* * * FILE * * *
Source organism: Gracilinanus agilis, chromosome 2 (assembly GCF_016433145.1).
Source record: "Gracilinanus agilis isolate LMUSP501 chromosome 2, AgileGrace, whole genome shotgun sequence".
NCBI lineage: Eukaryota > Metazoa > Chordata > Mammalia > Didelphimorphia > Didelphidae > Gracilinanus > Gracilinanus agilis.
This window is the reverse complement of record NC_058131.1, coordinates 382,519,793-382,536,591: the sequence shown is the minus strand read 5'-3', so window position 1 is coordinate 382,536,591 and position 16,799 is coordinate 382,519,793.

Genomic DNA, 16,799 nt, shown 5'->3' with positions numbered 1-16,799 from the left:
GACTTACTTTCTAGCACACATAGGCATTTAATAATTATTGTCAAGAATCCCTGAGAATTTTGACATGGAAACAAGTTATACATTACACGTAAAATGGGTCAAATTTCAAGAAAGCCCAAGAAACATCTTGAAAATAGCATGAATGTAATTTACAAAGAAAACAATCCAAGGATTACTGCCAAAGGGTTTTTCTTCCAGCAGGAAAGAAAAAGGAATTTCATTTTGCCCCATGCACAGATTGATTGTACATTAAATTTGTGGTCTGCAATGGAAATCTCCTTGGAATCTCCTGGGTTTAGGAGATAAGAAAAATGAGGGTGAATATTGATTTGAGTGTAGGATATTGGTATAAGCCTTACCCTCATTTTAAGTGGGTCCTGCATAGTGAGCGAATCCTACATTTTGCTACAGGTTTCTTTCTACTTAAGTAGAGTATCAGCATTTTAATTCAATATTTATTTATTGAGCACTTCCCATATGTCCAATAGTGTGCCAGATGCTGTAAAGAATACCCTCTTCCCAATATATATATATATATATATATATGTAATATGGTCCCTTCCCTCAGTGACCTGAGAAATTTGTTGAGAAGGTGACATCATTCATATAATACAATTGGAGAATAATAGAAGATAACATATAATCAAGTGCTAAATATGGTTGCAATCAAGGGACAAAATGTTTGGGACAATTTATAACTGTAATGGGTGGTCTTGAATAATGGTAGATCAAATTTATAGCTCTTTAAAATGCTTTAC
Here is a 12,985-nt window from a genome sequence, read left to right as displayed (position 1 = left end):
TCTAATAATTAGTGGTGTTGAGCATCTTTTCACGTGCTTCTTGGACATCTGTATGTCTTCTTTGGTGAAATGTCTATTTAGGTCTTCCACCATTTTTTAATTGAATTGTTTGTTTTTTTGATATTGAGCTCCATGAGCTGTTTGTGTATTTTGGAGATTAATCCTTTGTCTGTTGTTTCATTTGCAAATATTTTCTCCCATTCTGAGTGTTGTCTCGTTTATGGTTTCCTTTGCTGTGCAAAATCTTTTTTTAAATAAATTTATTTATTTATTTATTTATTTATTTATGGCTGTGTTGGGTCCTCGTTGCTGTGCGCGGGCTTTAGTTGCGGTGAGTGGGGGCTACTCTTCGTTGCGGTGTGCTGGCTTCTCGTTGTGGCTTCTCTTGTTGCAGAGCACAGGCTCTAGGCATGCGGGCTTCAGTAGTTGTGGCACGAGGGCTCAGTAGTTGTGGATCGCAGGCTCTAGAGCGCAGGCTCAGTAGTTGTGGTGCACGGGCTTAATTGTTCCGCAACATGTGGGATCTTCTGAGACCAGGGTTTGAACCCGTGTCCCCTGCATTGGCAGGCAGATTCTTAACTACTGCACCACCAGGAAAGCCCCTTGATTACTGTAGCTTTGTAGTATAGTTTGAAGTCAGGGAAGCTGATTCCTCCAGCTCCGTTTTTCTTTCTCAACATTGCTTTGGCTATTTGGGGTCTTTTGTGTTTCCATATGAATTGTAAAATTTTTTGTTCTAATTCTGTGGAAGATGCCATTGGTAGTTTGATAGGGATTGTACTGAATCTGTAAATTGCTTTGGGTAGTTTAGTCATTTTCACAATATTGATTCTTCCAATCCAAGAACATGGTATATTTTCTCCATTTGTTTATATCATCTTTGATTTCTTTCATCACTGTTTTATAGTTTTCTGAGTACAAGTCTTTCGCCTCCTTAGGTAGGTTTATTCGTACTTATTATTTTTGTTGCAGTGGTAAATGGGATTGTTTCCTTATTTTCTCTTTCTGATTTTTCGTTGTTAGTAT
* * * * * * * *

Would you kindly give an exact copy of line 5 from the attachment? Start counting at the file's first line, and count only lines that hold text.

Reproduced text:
Genomic DNA, 16,799 nt, shown 5'->3' with positions numbered 1-16,799 from the left: